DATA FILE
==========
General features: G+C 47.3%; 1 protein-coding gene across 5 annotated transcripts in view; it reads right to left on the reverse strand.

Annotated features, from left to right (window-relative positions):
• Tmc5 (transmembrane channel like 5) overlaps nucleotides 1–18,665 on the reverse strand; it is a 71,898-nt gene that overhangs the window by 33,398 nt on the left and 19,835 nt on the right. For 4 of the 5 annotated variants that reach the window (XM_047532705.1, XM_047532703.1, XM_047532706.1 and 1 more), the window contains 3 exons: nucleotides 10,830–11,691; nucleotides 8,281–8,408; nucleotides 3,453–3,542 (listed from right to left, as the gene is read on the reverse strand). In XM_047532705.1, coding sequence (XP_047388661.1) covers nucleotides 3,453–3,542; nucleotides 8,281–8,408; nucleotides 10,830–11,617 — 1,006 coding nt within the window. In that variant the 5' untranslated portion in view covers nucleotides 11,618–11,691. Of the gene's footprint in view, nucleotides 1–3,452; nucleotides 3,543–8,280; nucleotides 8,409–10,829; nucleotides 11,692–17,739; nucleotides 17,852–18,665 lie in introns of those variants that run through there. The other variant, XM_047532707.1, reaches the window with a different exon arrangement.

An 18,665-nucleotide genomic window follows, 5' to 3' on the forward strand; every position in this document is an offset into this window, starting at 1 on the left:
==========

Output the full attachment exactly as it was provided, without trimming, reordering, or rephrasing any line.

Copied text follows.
General features: G+C 47.3%; 1 protein-coding gene across 5 annotated transcripts in view; it reads right to left on the reverse strand.

Annotated features, from left to right (window-relative positions):
• Tmc5 (transmembrane channel like 5) overlaps nucleotides 1–18,665 on the reverse strand; it is a 71,898-nt gene that overhangs the window by 33,398 nt on the left and 19,835 nt on the right. For 4 of the 5 annotated variants that reach the window (XM_047532705.1, XM_047532703.1, XM_047532706.1 and 1 more), the window contains 3 exons: nucleotides 10,830–11,691; nucleotides 8,281–8,408; nucleotides 3,453–3,542 (listed from right to left, as the gene is read on the reverse strand). In XM_047532705.1, coding sequence (XP_047388661.1) covers nucleotides 3,453–3,542; nucleotides 8,281–8,408; nucleotides 10,830–11,617 — 1,006 coding nt within the window. In that variant the 5' untranslated portion in view covers nucleotides 11,618–11,691. Of the gene's footprint in view, nucleotides 1–3,452; nucleotides 3,543–8,280; nucleotides 8,409–10,829; nucleotides 11,692–17,739; nucleotides 17,852–18,665 lie in introns of those variants that run through there. The other variant, XM_047532707.1, reaches the window with a different exon arrangement.

An 18,665-nucleotide genomic window follows, 5' to 3' on the forward strand; every position in this document is an offset into this window, starting at 1 on the left: